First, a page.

The poll asked people to respond to statements in support of investing in complete streets, like this example:
The Complete Streets policy will make biking and walking safer and more appealing to people of all ages, resulting in many fewer trips by automobile for work, shopping and entertainment. This will mean less traffic on the roads for everyone.
It also presented arguments against such policies, such as the ideas that they would cost taxpayers money and mandate removing traffic lanes. However, even after introducing skeptical statements, the survey found that support for investing in complete streets remained high.
5 thoughts on CalBike Survey: Californians Don’t Want to Always Have to Drive
It’s time again to post everyone’s favorite Onion article about transit: http://www.theonion.com/article/report-98-percent-of-us-commuters-favor-public-tra-1434
Mill Valley is horrible. Worse than the San Fernando Valley.
and yes, it’s tragic there is a significant percentage of the population that believes driving 4 miles to buy milk is normal.
I kind wonder if the demographics are as obvious as young/old though…
I was born in SF, and grew up in Mill Valley in the early ’70s (moved away around 1974), and what I remember of that time was that it was, well, very pedestrian. It was basically a lovely small town, yeah we drove into SF, but we did tons of walking and bicycling around, cars were not such a dominant presence, and harmful car-infrastructure (e.g. ultra wide roads) was not so prevalent. We used to walk to the summit of Mt Tamalpais from our house, and I’d walk downtown and wander around by myself as a 5-6 year old!
I hear that Mill Valley today has become a horrid place, in the middle of a car-saturated exurbian nightmare (I’m way too chicken to actually check, I think I’d be devastated to actually see this).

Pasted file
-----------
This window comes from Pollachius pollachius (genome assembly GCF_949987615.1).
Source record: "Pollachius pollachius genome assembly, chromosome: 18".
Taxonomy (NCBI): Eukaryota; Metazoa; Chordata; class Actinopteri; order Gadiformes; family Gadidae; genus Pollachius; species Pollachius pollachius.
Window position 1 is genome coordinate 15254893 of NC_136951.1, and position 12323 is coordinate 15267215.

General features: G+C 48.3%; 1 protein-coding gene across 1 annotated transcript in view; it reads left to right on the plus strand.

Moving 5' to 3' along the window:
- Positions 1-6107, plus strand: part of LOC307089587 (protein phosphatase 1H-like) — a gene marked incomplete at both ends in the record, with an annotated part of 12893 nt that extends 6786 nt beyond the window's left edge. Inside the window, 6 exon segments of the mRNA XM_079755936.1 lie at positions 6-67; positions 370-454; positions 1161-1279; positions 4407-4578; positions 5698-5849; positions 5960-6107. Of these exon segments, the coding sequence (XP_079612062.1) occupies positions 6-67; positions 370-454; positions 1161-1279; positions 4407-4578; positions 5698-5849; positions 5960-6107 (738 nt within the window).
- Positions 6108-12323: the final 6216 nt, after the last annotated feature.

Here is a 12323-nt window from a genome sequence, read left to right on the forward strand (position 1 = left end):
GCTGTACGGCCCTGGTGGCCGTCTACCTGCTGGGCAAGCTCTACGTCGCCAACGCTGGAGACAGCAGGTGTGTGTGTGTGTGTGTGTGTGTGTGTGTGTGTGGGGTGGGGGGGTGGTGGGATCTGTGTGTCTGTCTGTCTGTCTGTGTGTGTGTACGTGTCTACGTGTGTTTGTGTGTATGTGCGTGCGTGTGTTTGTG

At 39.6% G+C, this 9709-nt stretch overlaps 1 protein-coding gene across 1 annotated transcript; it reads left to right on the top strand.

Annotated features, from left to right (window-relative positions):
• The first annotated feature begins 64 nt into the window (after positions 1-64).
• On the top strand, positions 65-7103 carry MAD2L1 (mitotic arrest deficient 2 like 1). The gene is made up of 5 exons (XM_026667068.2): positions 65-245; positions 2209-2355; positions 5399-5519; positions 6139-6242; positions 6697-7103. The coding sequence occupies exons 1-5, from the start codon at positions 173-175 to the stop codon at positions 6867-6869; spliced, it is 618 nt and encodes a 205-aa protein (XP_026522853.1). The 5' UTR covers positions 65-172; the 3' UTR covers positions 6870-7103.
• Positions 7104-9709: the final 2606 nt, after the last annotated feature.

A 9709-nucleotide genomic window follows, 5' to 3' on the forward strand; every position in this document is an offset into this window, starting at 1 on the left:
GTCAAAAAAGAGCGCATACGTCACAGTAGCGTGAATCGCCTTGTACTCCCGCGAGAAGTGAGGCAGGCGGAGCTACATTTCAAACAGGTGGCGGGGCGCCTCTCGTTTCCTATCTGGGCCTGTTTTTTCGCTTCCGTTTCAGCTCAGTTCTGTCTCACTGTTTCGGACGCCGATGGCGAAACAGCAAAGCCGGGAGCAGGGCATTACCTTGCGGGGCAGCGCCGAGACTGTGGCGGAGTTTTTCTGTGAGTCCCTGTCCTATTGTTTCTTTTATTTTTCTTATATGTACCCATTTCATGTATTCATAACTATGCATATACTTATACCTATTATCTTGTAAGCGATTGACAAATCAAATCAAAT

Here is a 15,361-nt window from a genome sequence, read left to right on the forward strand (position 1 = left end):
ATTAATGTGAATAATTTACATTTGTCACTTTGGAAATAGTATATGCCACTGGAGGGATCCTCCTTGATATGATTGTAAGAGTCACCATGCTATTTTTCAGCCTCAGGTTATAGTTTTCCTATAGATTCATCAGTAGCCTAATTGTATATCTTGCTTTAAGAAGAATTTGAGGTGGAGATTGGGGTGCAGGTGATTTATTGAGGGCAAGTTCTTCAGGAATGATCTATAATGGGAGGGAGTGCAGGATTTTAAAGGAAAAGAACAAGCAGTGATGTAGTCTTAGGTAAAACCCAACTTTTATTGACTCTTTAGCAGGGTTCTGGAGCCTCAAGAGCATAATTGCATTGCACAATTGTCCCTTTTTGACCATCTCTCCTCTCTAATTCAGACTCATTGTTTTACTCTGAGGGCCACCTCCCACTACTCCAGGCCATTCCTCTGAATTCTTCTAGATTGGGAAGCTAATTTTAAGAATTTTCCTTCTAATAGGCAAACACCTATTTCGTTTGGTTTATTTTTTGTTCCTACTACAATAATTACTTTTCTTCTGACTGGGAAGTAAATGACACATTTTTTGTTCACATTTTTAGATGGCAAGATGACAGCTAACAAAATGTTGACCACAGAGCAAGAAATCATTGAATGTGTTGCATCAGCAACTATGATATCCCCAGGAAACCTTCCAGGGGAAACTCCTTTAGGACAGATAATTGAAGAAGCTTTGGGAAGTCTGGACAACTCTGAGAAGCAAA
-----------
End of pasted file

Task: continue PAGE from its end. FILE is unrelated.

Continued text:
Anyway, my point is that older people are the product of a California where cars were not such a problem, which could have two effects:
(1) They might be less willing to admit that cars now are a huge problem, as some of their basic attitudes date from a time when it wasn’t the case
(2) On the other hand, they might be more cognizant of the current problems, as they can see the dramatic changes from times past, from idyllic groves to asphalted-over endless strip malls
My impression was actually that one of the biggest problems is people that actually grew up in modern strip-mall suburbia, as this is all normal to them.
The youngest have the advantage of growing up when there’s increasing awareness of the problem, and increasingly loud voices speaking out against car-culture, so it’s not surprising if they are more likely to be against it themselves.
… which in my mind leaves the middle-aged: those who are young enough to be “used” to the current awful state, but too old to be strongly influenced by voices against it.
But yeah, you’re right, it would be very interesting to see actual data!
would be interesting to see data sliced by age – suspect there are significant differences between older than 60 and younger than 40 groups